Apache case ex­poses decades of mil­i­tary mal­prac­tice

The China Post - - COMMENTARY -

The on­go­ing Apache scan­dal has be­come the top news in Tai­wanese me­dia over the past week, af­ter first be­ing ex­posed to the public late last month.

It all started with four pho­tos posted by lo­cal TV per­son­al­ity Janet Lee ( ) on her Face­book page on March 29, in­clud­ing one of her in the cock­pit of an AH64E Apache, one of Tai­wan’s most ad­vanced attack he­li­copters, which is sup­posed to be off lim­its to the gen­eral public.

It was later re­vealed that the pho­to­graphs were taken dur­ing a tour ar­ranged by Lt. Col. Lao Nai-cheng ( ), the deputy head of a he­li­copter squadron in Taoyuan un­der the Army Avi­a­tion Spe­cial Forces Com­mand, where the Apache he­li­copters are based.

Lao was found to have taken a group of peo­ple, in­clud­ing Lee, her rel­a­tives and friends, and even some for­eign na­tion­als, to see the Apaches at their base in Long­tan on March 29 with­out un­der­go­ing due pro­ce­dures or ap­proval from his su­pe­ri­ors.

In a typ­i­cal re­sponse to such a cri­sis, the R.O.C. Army orig­i­nally at­tempted to limit the im­pact of the scan­dal by pun­ish­ing only a few of­fi­cers for their neg­li­gence.

But with more me­dia at­ten­tion, it later turned out that this in­ci­dent might not have been the first time Lao ar­ranged such a trip to a re­stricted mil­i­tary base for se­lect civil­ians.

It was also later found that Lao had not re­turned a NT$2 mil­lion Apache flight hel­met af­ter a train­ing mission last Oc­to­ber but rather had worn it as part of a Hal­loween cos­tume at a party at his home.

Lao has been suspended and is un­der in­ves­ti­ga­tion for his al­leged role in the case. But the in­ci­dent has since snow­balled into an even wider scan­dal that has ul­ti­mately led to the mil­i­tary launch­ing a full-scale re­form on tight­en­ing mil­i­tary dis­ci­pline.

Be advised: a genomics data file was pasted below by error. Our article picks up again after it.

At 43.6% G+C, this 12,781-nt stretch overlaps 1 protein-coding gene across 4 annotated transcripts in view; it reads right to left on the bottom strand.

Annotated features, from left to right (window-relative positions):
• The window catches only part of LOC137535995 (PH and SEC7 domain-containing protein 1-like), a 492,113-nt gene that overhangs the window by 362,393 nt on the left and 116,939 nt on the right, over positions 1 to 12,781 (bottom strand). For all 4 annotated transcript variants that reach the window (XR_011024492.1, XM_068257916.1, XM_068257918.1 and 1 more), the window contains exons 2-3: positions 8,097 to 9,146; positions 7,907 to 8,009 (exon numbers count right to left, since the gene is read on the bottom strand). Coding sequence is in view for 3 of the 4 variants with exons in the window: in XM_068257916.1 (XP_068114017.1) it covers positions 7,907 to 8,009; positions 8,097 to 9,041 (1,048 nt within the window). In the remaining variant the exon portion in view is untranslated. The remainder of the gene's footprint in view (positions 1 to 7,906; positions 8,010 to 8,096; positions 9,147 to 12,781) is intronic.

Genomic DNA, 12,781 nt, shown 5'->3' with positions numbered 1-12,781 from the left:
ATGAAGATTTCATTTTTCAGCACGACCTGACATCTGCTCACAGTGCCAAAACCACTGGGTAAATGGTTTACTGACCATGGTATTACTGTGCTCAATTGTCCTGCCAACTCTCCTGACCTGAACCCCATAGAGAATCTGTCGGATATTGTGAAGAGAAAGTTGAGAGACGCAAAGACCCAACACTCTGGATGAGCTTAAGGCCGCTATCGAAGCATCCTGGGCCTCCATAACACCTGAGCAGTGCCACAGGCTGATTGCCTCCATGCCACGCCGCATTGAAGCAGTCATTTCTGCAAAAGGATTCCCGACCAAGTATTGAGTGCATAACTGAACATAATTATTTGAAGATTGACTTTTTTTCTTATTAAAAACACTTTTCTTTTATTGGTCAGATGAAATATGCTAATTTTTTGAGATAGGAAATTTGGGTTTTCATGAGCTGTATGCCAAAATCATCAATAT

Sev­eral se­nior mil­i­tary of­fi­cials, in­clud­ing Chief of the Gen­eral Staff Gen. Yen De-fa ( ) and Army Com­man­der Gen. Chiu Kuo-cheng ( ) were also pun­ished over the in­ci­dents.

The scan­dal has been drawing wide­spread me­dia crit­i­cism and public scru­tiny over the loose se­cu­rity within Tai­wan’s mil­i­tary that could jeop­ar­dize na­tional se­cu­rity.

How­ever, The China Post be­lieves that the in­ci­dent has also ex­posed decades of mal­prac­tice in the na­tion’s mil­i­tary; namely, that some rules are not ap­plied to some “priv­i­leged per­son­nel,” as was ap­par­ently the case with Lao.

Widely con­sid­ered to be a ris­ing star in the Army Avi­a­tion Spe­cial Forces Com­mand, Lao, 40, flu­ent in English, is one of the few seed in­struc­tors the Tai­wan mil­i­tary sent to the U.S. to un­dergo train­ing in fly­ing the Apache he­li­copters in 2012.

Born into a mil­i­tary fam­ily, Lao’s fa­ther was a for­mer Army deputy chief of staff.

His spe­cialty in train­ing and fam­ily back­ground meant he was seen as a fu­ture star in the Army and a popular fig­ure who may have been en­ti­tled to cer­tain priv­i­leges in the Army Avi­a­tion Spe­cial Forces Com­mand.

This could also ex­plain why he was able to take civil­ians onto the mil­i­tary base to take a closer look at the sup­pos­edly off-lim­its chop­pers with­out un­der­go­ing due pro­ce­dures or first gain­ing ap­proval from his su­pe­ri­ors.

This is all part of the so-called un­writ­ten mil­i­tary rules whereby some reg­u­la­tions may not ap­ply to cer­tain priv­i­leged in­di­vid­u­als.

That is also why dur­ing a re­view meet­ing held by the De­fense Min­istry on mil­i­tary dis­ci­pline on Wed­nes­day, De­fense Min­is­ter Kao Kuang-chi said he would call on the mil­i­tary to re­in­force dis­ci­pline, say­ing: “the cul­ture of giv­ing pref­er­en­tial treat­ment” to a cer­tain few must be erad­i­cated.

The lat­est scan­dal, though se­ri­ously dam­ag­ing the im­age of the R.O.C. Armed Forces, does have its mer­its in call­ing public at­ten­tion to such un­writ­ten rules in the mil­i­tary that need to be amended, and the sooner the bet­ter.

The China Post sin­cerely hopes that the scan­dal can ul­ti­mately be­come a turn­ing point for Tai­wan’s mil­i­tary so that it can con­tinue to move in the right di­rec­tion for the ben­e­fit of the na­tion.

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